Staunton, May 19 – Vladimir Putin’s plan to “organize administered chaos” in southeastern Ukraine is proving to be far harder than his promotion of separatism in “religiously and ethnically united enclaves like Abkhazia or South Osetia and consequently he appears likely to be deeply disappointed, according to Vladimir Pastukhov.
That is to say, the St. Antony’s Russian scholar says, that “with chaos there everything is in order,” but administering it is beyond the capacity of fanatics drawing on the texts of Eurasianist thinker like Lev Gumilyev “even when fortified by specialists in the conduct of partisan wars”.
There are at least two reasons for this conclusion, Pastukhov says. One is that the Moscow-backed operatives “have encountered the typical problem of peasant armies: [their members] will not fight further than their own huts or for more than the samovar of their neighbors.”
And the other is the very special nature of this region, one that gave rise to Nestor Makhno and his anarchist movement. Putin and those around him, the Russian scholar suggests, would do well “to reread the biography of Nestor Makhno.” That is because what he did just under a century ago could turn out to be more important than many imagine.”
In an essay on Polit.ru today, Pastukhov says that “the Donetsk steppes have bad karma.” Less than 100 miles from Donetsk lies “the undeservedly forgotten” but at one time quite remarkable village of Gulyai-Pole, the motherland of Makhno and the headquarters of his peasant force.
Makhno, reflecting the values of the peasants around him, confiscated “’bourgeois’” property much earlier than did the Soviets in Petrograd, the Russian scholar continues, noting that “already then Novorossiya set the trend for Great Russia.”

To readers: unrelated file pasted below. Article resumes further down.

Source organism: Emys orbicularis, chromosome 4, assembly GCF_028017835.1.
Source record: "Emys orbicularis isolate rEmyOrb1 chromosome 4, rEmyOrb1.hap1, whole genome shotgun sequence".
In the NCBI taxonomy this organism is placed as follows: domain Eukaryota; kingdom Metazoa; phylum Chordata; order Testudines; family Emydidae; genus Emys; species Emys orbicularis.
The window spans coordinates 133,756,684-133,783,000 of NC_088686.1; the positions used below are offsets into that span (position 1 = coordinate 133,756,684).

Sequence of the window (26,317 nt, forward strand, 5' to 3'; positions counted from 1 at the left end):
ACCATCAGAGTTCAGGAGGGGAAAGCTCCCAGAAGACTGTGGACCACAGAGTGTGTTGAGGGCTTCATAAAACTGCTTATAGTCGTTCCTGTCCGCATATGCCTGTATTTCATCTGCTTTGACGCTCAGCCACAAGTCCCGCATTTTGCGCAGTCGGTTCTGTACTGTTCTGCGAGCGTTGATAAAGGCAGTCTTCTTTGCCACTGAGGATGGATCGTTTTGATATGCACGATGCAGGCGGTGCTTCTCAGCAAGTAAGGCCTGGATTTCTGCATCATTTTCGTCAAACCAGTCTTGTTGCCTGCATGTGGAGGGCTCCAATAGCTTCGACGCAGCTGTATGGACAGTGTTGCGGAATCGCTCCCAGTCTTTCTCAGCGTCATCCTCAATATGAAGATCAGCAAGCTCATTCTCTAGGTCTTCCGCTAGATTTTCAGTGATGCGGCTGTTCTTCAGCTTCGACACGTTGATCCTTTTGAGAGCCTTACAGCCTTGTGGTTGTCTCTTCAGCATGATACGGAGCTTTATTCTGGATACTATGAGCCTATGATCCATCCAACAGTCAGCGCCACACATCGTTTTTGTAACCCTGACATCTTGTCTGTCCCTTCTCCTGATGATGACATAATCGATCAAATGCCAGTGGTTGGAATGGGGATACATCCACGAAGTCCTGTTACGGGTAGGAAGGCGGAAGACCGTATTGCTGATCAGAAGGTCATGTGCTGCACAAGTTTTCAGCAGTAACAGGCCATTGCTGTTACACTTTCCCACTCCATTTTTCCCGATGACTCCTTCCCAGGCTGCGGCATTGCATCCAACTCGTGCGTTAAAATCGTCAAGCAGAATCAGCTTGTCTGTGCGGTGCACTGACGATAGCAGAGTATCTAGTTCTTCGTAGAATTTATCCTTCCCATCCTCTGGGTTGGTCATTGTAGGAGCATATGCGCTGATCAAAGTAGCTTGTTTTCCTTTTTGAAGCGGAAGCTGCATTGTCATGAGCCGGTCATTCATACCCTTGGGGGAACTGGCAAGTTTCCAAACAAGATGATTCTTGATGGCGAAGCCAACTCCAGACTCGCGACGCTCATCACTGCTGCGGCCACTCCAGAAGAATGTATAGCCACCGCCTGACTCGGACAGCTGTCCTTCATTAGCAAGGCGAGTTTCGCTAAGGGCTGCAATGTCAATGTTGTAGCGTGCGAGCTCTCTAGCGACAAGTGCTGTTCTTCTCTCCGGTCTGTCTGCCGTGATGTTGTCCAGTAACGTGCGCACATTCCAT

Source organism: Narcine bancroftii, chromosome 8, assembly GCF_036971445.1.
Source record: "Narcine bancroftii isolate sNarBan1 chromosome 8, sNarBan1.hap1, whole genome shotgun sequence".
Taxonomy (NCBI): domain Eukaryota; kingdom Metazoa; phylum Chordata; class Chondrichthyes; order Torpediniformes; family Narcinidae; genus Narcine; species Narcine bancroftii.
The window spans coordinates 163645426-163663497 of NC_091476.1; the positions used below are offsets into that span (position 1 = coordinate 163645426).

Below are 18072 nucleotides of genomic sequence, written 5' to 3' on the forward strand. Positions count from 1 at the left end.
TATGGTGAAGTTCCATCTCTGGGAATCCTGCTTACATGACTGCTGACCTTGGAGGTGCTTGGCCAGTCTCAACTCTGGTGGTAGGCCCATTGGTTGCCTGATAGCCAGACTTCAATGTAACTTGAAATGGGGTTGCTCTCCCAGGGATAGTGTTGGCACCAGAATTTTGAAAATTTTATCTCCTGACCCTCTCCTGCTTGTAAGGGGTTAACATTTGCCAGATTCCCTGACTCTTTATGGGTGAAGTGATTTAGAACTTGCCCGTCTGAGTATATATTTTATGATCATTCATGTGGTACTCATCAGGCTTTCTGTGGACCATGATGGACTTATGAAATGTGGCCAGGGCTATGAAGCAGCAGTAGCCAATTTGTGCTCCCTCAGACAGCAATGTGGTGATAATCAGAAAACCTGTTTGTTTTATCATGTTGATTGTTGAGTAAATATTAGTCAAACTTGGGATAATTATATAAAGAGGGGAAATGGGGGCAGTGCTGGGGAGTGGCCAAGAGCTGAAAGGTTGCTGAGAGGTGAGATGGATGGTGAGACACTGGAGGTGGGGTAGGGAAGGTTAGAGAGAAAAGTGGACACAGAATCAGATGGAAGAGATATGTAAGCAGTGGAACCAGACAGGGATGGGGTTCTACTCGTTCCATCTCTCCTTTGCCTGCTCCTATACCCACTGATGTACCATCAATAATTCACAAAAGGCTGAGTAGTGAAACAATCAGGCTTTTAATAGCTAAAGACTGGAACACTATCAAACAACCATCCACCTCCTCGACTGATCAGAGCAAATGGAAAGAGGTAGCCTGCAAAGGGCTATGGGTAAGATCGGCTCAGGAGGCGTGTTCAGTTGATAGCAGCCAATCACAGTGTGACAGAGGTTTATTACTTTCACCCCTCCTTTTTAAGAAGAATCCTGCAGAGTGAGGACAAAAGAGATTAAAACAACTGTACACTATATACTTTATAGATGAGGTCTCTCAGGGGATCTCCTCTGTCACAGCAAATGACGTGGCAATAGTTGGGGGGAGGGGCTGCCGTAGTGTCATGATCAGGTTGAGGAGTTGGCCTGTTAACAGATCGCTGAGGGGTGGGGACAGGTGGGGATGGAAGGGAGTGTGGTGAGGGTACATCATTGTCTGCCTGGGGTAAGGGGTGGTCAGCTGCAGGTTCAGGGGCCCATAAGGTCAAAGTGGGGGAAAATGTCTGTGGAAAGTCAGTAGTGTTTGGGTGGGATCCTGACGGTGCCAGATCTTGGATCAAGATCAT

But that may not be what the Kremlin wants now, because the spirit unleashed there a century ago and again now is “the spirit of anarchy and force,” Pastukhov says. “Just as a body may carry within itself a virus” for a long time and become sick only when the immune system is weakened, so too the same thing can happen to whole societies.
Putin’s “Novorossiya” idea is “in cultural terms neither Ukraine nor Russia.” It is a mixture of those cultures and others, and it is one where, as the name of Makhno’s village suggests, people live as they want beyond the usual constraints. “Instead of tradition, there is the Pugachevshchina; instead of honor, a sense of being without limits; instead of religion, a pathetic grin.
Thus, the Donbass is not like Sicily, as Yuliya Latynina has suggested, the St. Antony’s scholar says. It is much more like “pre-historic Corsica,” a land populated by pirates or soldiers of fortune who live beyond the law or can even be said to make their own as they go along and who threaten others who place their faith in laws and powers.
Moscow’s policy toward Ukraine, which arose extemporaneously in the first two months of this year, Pastukhov says, “has taken finally its finished form.” The Russian plan, “at least in the short term” is to transform southeastern Ukraine into a region where “there is no power except for bandit self-rule supported by the generous hand of its northern neighbor.”
Moscow doesn’t want to occupy these territories, he argues, because the costs would be extremely high and thus occupation would be “an undesirable result which it is necessary to avoid if one can.”
There is a certain logical consistency in what Russia is doing, Pastukhov says. “Moscow completely consciously is surrounding itself with its own kind of geopolitical ‘shahid’s belt,’ a crescent of terrorist grenades which must link the Caucasus from the Carpathians and in this way cut of Russia from Europe which is now alien to it.”
Thus, he concludes, what is happening is “the realization of one of the marginal and mistaken isolationist scenarios of the 1990s,” one where Kremlin’s “interests in a strange way correspond to those of Russian neo-isolationism, which considers the southeast of Ukraine as a testing ground for the realization in practice of its religious-philosophical heresies.”
But as Pastukhov suggests, the authors of these scenarios want to see what they are working on in Ukraine spread to Russia. That could happen, as did Makhno’s anarchism. But if it does, the results will be anything but welcome to those who have been the facilitators of such actions.